Thinking/Sentence Frames for All Content Areas

Thinking Frames are used to help students begin the thought process by providing a model for organizing their thinking. They should be used in any classroom K-12, regardless of level or content area.



When to use:
  • during class discussions
  • when answering questions
  • during quick writes
  • as starter/exit ticket to show what they know about a concept
How to use:
  • give your students their own copy
  • create anchor charts for your classroom
  • project the thinking frame for them to reference

Thinking Frame Resources:



Getting into Character Through Mock Tweets

Reading is more than just understanding the words on a page and no one knows this more than English teachers. Two 9th grade teachers at my school, Katie Ann Prescott and Lori McDonald, wanted some new ideas to get their students critically thinking while reading Frankenstein. I shared my Creative Expressions Ideas resource with them and they chose to have students tweet as they were one of the characters in the novel. Those who understand the critical thinking that needs to take place for readers to get into the mind of a character will see how this simple, yet complex task really shows what students understand. 

Katie Ann and Lori chose to go the non-digital route for this activity, but I will give digital options below. The students received index cards and post-its. The assignment was to, on the index card, create a tweet from the mind of one of the characters. The tweet needed to reveal the main idea of the chapter from the characters point of view and include a hashtag to summarize the chapter. One of the teachers had each student individually create a tweet, while the other teacher allowed them to work in partners. The tweets were displayed in the hall under the appropriate chapter and character, which allowed the class to take a gallery walk to read the tweets. Each student then used the post-it notes to respond to the tweets. 



Both Katie Ann and Lori were pleasantly surprised and amazed at the work that they students produced. This was a wonderful formative assessment piece that the teachers can use to see if the students truly understood how to analyze the character of a novel while addressing the main idea in a summary format. 

Here are a few digital options you could use to replicate this activity (list is not exhaustive):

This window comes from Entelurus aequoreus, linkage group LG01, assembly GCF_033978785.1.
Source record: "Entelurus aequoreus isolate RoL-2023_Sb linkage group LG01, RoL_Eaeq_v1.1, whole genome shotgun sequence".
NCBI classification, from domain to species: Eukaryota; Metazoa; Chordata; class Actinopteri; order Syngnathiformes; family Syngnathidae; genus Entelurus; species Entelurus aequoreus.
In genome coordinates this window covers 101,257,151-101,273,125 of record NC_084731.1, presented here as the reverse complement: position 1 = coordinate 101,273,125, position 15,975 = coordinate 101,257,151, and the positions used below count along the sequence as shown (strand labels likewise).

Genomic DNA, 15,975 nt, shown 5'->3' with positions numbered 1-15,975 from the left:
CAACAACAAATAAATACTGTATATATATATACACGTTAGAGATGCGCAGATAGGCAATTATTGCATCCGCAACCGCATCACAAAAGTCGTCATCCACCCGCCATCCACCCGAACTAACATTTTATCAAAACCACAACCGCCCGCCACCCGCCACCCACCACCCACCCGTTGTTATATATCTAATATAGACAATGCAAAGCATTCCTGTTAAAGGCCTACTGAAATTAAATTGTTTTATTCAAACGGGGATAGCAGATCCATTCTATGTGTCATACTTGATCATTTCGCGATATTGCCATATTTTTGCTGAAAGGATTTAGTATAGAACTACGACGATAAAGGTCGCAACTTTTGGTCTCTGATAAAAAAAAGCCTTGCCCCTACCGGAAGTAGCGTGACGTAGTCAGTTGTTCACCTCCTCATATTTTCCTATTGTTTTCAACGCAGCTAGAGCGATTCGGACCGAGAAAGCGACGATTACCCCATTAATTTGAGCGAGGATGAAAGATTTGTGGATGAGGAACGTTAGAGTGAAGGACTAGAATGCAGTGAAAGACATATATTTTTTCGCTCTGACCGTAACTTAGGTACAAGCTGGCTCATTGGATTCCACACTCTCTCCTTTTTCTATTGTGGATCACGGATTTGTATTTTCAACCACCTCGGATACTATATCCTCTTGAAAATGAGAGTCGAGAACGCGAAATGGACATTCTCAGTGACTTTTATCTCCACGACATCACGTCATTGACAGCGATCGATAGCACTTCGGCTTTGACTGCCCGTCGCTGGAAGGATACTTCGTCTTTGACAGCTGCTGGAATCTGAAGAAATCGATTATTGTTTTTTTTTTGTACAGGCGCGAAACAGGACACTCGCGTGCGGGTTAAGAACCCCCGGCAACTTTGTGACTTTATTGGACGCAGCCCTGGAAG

• Tweet page - this will not allow for quote tweets
  • Tabletop Tweet - each student is responsible for the Tweet It, Capture It, and Hashtag It boxes and then is assigned a partner to switch with for the Retweet It portion. 
  • Padlet (tutorials)- although you are limited to 3 walls on the free account, you could use the shelf template to represent the chapters/characters. Each of your classes could use the same Padlet wall. Enable the comment feature so that students can then use this to respond to the tweets. 

  • LinoIt (visual explanation) - students must create an account to use this tool. It does have Google login capabilities. Like Padlet, this is a board that allows users to create sticky notes and place in various locations around a board. 



Designing Your Own Virtual Field Trips

With the technology that we have now it is not impossible for students to be "standing" in Paris one minute and "scuba diving" around the Indonesia Islands the next. As educators we need to be deliberate about making our content come alive in the classroom. Whether it be students virtually visiting a historical site they are learning about, such as Machu Picchu, or walking around the streets represented in a story they are reading, all students need those experiences. 

If you haven't checked out my Exploring the World Through Virtual Field Trips resource, then I recommend you start there. This will give you an idea of all the resources available for you and your students. 

If you are ready to start creating your own virtual field trips or better yet have your students start creating their own, then check out the presentation below. I share my favorite resources, give a tutorial on how to use, as well as provide multiple examples as a way to inspire. 







Control Google Slides Remotely from Any Device

The Remote for Slides Chrome extension allows you to control Google Slides remotely from another device. While I am not a big fan of constant lecture from endless words on a presentation, there are times when you need to show information, images, etc. from a presentation and you don't want to be tied to your computer. Sure there are remote presentation clickers, some with fancy timers, but why pay money if you can use this for free.

Here are the steps to getting this tool up and running: 

  1. Install the Remote for Slides Chrome extension onto your computer
  2. From your computer, open up a Google slides presentation (if you already had one open, then refresh) and click the 'Present with Remote' button
  3. From your phone or tablet, open up a browser and go to s.limhenry.xyz 
  4. From your computer, hover over the loaded presentation and click on 'Show ID & Start Remote'
  5. Enter the displayed code on your phone or tablet
  6. You are now connected and can proceed through the slides from your phone.